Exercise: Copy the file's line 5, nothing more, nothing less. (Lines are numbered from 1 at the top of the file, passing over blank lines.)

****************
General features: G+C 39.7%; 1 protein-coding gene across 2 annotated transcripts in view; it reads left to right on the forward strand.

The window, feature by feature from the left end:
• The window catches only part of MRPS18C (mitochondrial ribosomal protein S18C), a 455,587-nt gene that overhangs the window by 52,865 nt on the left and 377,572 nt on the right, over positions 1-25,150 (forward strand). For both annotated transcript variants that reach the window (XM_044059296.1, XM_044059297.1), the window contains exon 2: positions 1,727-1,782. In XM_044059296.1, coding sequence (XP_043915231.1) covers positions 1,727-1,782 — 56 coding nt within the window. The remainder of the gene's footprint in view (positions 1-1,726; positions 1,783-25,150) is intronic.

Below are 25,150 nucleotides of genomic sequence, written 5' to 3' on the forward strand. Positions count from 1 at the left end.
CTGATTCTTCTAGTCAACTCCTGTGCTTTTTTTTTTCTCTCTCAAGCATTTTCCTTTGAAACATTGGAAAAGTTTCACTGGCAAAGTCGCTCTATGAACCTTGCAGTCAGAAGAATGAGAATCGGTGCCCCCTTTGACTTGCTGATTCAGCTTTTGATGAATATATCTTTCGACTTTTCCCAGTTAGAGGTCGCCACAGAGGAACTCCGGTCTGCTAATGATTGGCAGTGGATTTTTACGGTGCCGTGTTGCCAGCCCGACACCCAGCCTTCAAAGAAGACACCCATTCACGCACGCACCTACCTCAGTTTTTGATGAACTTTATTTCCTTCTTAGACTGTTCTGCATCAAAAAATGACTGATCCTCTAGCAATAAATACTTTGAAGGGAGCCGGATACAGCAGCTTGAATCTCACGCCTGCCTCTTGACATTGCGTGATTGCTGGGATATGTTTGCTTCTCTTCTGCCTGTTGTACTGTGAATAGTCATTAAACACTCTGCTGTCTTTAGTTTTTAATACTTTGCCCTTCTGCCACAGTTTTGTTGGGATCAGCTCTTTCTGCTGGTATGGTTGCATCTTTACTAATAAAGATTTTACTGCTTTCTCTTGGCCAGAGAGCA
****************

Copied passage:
CTGATTCTTCTAGTCAACTCCTGTGCTTTTTTTTTTCTCTCTCAAGCATTTTCCTTTGAAACATTGGAAAAGTTTCACTGGCAAAGTCGCTCTATGAACCTTGCAGTCAGAAGAATGAGAATCGGTGCCCCCTTTGACTTGCTGATTCAGCTTTTGATGAATATATCTTTCGACTTTTCCCAGTTAGAGGTCGCCACAGAGGAACTCCGGTCTGCTAATGATTGGCAGTGGATTTTTACGGTGCCGTGTTGCCAGCCCGACACCCAGCCTTCAAAGAAGACACCCATTCACGCACGCACCTACCTCAGTTTTTGATGAACTTTATTTCCTTCTTAGACTGTTCTGCATCAAAAAATGACTGATCCTCTAGCAATAAATACTTTGAAGGGAGCCGGATACAGCAGCTTGAATCTCACGCCTGCCTCTTGACATTGCGTGATTGCTGGGATATGTTTGCTTCTCTTCTGCCTGTTGTACTGTGAATAGTCATTAAACACTCTGCTGTCTTTAGTTTTTAATACTTTGCCCTTCTGCCACAGTTTTGTTGGGATCAGCTCTTTCTGCTGGTATGGTTGCATCTTTACTAATAAAGATTTTACTGCTTTCTCTTGGCCAGAGAGCA